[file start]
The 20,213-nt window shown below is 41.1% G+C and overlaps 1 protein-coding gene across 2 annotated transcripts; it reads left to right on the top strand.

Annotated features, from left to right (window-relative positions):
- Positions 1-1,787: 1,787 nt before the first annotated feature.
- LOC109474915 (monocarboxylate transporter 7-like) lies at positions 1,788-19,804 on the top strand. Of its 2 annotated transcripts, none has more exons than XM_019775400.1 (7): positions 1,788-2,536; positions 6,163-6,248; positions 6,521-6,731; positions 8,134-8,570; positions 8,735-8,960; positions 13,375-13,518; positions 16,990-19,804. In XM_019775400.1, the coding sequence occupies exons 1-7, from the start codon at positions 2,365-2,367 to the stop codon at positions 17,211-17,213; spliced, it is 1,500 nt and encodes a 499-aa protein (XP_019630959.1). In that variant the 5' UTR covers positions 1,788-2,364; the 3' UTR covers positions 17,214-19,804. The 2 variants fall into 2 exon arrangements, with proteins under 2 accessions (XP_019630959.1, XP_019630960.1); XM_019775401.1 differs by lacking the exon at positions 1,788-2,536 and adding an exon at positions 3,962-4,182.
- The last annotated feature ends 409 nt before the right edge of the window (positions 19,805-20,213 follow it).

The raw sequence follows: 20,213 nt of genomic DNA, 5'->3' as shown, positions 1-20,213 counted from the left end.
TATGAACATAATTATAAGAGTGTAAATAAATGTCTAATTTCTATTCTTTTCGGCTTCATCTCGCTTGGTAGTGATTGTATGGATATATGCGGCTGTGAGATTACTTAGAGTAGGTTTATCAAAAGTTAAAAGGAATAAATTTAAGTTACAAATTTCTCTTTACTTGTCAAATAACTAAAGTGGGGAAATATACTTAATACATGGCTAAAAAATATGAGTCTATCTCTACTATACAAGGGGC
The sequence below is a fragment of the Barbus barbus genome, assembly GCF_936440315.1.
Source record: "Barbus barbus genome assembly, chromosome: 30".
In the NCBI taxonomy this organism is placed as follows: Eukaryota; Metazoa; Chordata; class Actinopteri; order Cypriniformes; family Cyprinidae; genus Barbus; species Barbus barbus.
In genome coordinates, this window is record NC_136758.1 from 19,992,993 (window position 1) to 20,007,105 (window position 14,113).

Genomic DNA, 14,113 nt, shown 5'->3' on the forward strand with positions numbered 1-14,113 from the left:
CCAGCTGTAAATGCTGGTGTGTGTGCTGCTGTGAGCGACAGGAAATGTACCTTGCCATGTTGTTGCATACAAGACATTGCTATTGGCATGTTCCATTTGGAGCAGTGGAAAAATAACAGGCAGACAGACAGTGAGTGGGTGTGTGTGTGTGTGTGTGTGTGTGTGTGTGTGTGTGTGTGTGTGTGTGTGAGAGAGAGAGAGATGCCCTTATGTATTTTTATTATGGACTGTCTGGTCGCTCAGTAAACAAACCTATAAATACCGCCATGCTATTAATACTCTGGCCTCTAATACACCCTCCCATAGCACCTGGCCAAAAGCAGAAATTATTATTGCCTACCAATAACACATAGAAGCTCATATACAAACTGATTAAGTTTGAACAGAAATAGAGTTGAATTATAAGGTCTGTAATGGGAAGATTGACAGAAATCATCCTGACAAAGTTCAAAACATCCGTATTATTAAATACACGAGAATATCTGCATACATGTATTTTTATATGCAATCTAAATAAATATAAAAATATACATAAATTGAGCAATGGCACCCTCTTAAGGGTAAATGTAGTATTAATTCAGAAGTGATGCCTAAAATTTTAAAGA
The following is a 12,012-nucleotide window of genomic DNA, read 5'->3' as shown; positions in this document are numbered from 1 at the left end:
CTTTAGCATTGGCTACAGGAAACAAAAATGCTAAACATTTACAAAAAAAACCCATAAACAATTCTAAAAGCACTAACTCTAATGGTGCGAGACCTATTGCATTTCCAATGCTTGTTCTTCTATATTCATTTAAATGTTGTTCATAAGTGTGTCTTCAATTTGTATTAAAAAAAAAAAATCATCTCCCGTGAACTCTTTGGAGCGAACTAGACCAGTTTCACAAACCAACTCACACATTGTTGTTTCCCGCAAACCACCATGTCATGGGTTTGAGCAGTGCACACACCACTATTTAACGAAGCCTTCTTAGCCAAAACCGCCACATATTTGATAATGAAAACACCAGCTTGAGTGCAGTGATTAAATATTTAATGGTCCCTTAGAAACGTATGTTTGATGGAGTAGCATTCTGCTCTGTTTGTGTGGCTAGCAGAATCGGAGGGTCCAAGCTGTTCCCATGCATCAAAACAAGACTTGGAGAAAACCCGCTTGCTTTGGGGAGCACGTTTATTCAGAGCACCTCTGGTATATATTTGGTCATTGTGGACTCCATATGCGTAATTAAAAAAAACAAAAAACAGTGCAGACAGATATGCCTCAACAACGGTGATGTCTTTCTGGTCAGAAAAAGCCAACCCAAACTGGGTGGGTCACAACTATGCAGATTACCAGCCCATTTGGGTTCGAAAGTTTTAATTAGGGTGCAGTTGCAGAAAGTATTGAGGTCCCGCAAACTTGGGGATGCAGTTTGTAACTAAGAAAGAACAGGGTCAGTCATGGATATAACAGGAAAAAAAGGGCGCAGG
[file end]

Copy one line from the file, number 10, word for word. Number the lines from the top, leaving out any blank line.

In the NCBI taxonomy this organism is placed as follows: Eukaryota; Metazoa; Chordata; class Actinopteri; order Cypriniformes; family Cyprinidae; genus Barbus; species Barbus barbus.